Michelle Edwards is a long-time knitter based in Iowa who writes essays for the Lion Brand Yarn newsletter who shares more of her knitting wit and wisdom in A Knitter's Home Companion: A Heartwarming Collection of Stories, Patterns, and Recipes.
Despite the fact that I hate it when books tell me how to think about them (like using "heartwarming" in the title), this is actually a cute book full of sweet stories about the importance of knitting and handmade things in our lives.
What it Means to Be a Knitter
It's hard to describe a collection of essays about knitting and feel like you really do it justice. It's too easy to compare them to others you might have read and say, "you know, that Michelle Edwards just isn't as funny as Stephanie Pearl-McPhee." But she's not trying to be, and not every knitting essay needs to be funny (and not all of Pearl-McPhee's are, either), so it's not really a fair comparison anyway.
What Edwards does offer is a collection of 20 essays on different aspects of knitting and episodes of a knitting life, arranged into chapters: motherhood, home, community, legacy.
There's the tale of her first pair of socks: an argyle set worked from a kit that wouldn't fit any adult's foot because she didn't check gauge. There's a story about the baby blanket knit for her firstborn, another about the doll knit and consistently added to with the input of an opinionated five-year-old.
She writes about other crafty women, such as her mother, who always knit with wool, even when acrylics were all the rage; and her aunt, who crocheted untold numbers of afghans in addition to knitting and sewing.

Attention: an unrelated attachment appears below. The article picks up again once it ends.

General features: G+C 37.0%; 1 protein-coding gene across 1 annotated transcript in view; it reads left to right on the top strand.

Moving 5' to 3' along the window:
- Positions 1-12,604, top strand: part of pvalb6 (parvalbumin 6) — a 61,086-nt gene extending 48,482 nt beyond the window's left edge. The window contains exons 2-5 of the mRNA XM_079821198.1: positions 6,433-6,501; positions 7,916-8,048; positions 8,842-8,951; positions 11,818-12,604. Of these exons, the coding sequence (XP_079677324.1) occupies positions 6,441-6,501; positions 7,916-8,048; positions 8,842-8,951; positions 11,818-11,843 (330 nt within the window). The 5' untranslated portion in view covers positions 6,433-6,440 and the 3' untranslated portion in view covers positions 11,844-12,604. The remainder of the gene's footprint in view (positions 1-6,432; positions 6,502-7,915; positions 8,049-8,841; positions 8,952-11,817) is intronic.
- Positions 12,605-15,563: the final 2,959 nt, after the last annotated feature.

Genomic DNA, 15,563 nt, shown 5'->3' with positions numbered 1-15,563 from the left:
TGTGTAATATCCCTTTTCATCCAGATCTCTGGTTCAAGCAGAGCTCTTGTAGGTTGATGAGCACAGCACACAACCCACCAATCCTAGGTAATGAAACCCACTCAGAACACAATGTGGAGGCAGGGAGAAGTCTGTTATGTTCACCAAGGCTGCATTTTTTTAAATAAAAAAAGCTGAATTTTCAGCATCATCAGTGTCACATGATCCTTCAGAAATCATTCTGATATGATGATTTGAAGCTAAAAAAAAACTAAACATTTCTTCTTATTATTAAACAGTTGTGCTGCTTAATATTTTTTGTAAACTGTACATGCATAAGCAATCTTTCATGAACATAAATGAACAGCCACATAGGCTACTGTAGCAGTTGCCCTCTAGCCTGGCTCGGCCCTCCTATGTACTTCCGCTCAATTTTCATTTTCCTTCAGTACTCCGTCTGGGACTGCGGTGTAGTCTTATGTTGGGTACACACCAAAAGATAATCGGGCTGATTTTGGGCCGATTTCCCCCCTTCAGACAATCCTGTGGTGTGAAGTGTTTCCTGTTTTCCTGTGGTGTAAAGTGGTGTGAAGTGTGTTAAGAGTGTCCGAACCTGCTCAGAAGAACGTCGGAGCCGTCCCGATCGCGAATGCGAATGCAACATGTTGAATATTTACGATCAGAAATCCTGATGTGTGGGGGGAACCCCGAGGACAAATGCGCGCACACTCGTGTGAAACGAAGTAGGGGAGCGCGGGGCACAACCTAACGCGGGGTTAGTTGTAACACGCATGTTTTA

There are stories about local Iowa City knitting hangouts, becoming a Master Knitter, deciphering a knit object to make a duplicate of your own, connecting with other knitters in a time before Ravelry and more.
In addition to the stories there are book reviews ranging from Elizabeth Zimmermann's The Opinionated Knitter to an early 1900's classic, The Settlement Cookbook, as well as works of fiction and children's stories. There are also recipes for things like quiche, deviled eggs and homemade jam, and 12 patterns including the baby blanket, basic mittens and socks, a ripple afghan like the crocheted one and egg warmers shaped like chickens.
At it's heart, The Knitter's Home Companion is a book about legacy: what we leave behind in our knitting and our attempts -- however unsuccessful -- to teach our children to knit. Even if our name is never known, even if our handmade things end up in thrift stores someday (where someone like Edwards will buy them), our work does make an impact and has a life beyond us. Which is really all any of us can wish for.
Publication date: March 2011